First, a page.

Have you checked a rescue group closer to you? We have a nationwide listing of Border Collie Rescue groups listed alphabetically by state.

Please let us know if you are unable to find a dog closer to you, and if you want to pursue an out of state adoption knowing of our concerns.

Q: Is there a fee to adopt a rescue Border Collie? How much? What does that include?

Our requested adoption donation is between $125 and $175. Prior to adoption, all of our rescues are spayed or neutered, up to date on vaccinations, have been tested for heartworm and are heartworm prevention, have had a check for intestinal parasites and treated if necessary, and have been treated with Frontline and microchipped. Some of our rescues require additional medical treatment (such as treatment for heartworm, hip surgery, etc.) or medical testing, which we provide. Most of our rescues are house trained and crate trained, or well on their way. We also begin with basic obedience.

Q: What is "microchipping"?

Microchipping your pet is safe, permanent, and takes only seconds to administer. The tiny injectable "chip" contains a one-of-a-kind identification number that can't fall off, be rubbed off, or be removed like a collar and name tag!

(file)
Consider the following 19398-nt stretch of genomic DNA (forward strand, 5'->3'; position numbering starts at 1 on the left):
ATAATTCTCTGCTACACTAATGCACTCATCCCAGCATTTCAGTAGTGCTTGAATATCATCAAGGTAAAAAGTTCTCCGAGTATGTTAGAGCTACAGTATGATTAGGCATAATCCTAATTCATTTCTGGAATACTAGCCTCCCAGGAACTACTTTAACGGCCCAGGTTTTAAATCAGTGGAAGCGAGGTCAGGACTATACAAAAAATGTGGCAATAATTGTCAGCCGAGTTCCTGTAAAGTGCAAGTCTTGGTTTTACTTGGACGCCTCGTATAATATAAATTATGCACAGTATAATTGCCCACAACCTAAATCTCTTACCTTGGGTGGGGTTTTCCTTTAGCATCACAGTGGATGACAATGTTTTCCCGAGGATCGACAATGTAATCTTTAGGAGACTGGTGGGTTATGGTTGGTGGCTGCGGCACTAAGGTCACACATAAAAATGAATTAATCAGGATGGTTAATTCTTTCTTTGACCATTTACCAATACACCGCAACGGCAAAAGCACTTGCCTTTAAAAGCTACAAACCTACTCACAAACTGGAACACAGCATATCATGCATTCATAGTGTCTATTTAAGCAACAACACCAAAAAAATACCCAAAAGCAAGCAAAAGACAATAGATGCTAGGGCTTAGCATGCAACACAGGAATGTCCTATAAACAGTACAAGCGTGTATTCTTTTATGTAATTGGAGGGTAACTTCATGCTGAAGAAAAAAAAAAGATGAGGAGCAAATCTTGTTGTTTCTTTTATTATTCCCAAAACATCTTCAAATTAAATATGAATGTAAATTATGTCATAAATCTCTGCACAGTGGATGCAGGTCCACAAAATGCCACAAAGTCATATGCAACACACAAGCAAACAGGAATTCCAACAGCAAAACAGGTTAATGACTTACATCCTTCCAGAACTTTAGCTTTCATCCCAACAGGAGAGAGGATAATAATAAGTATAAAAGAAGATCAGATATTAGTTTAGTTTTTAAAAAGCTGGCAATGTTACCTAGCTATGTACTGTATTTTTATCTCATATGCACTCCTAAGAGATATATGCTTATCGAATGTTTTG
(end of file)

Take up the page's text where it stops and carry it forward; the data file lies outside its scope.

What is a microchip?

A microchip is a rice-sized device encoded with a unique and unalterable identification number and is "read" by a scanner. The "chip" is implanted into the animal using a simple, relatively painless procedure similar to a routine vaccination. For most animals (dogs, cats) the chip is implanted just under the skin in the scruff of the neck. This procedure takes just seconds and does not require anesthesia. The chip will last throughout the life of the animal. Birds, exotic animals, and wildlife can also be chipped.

What is a scanner?

It works just like the scanner at the grocery store checkout! A special scanner is used to send a radio signal through the skin of the animal to read the chip. The animals feels nothing as the scanner is passed over him. The microchip sends its number back to the scanner.

Do I have to register my pet's microchip number?